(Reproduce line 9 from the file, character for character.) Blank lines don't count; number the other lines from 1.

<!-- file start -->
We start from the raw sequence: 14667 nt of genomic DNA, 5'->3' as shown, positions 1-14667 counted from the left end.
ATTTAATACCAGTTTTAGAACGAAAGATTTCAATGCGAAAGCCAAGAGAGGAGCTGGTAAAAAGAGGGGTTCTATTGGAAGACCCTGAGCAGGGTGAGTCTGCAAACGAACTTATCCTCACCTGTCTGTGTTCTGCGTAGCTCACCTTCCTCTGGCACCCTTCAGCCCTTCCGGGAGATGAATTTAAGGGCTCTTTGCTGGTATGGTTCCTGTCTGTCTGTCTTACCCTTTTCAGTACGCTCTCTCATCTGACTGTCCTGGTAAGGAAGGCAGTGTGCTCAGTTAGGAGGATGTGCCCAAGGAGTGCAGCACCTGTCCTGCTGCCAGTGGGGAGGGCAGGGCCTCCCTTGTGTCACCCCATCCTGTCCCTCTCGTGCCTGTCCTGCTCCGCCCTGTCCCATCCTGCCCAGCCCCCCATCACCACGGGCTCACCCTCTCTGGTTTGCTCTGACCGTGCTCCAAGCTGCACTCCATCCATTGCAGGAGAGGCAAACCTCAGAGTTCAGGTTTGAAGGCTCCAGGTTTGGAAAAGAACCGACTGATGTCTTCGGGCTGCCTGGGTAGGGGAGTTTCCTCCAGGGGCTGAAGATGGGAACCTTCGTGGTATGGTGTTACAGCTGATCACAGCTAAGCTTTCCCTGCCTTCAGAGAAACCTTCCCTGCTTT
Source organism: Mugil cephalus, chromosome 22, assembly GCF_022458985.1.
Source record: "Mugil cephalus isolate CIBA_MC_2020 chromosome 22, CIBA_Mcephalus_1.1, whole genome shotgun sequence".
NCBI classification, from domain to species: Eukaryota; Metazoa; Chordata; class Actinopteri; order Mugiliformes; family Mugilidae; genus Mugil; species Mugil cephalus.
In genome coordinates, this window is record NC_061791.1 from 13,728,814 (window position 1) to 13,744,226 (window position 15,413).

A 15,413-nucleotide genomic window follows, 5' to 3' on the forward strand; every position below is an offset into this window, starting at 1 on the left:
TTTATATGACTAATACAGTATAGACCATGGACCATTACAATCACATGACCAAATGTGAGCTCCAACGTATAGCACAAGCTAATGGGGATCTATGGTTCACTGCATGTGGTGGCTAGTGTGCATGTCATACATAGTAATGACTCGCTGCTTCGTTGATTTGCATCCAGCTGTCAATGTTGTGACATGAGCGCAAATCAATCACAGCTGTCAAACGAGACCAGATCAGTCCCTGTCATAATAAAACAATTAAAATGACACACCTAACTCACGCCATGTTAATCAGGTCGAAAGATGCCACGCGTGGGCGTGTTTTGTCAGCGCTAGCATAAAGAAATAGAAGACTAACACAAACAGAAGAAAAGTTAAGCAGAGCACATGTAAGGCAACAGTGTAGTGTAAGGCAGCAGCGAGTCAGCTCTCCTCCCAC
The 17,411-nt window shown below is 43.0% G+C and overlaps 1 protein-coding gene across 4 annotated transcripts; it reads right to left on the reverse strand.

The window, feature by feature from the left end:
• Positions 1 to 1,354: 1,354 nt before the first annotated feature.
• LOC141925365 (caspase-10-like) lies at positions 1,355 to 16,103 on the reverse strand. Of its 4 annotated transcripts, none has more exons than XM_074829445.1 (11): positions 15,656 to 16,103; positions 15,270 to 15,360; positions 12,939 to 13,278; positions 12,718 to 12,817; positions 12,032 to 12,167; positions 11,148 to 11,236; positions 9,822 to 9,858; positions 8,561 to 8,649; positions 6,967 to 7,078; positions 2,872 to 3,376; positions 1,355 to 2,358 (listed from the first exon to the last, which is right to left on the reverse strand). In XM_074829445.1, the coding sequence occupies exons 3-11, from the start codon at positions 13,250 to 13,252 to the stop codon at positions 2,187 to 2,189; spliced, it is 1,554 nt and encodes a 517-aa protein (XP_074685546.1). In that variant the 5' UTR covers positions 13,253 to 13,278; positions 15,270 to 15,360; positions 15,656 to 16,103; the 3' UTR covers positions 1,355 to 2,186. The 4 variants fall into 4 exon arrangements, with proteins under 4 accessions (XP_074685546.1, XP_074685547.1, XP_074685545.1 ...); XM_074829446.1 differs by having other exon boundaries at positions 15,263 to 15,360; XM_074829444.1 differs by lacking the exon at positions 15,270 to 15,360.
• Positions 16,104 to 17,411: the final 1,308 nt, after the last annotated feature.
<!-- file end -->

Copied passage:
The 17,411-nt window shown below is 43.0% G+C and overlaps 1 protein-coding gene across 4 annotated transcripts; it reads right to left on the reverse strand.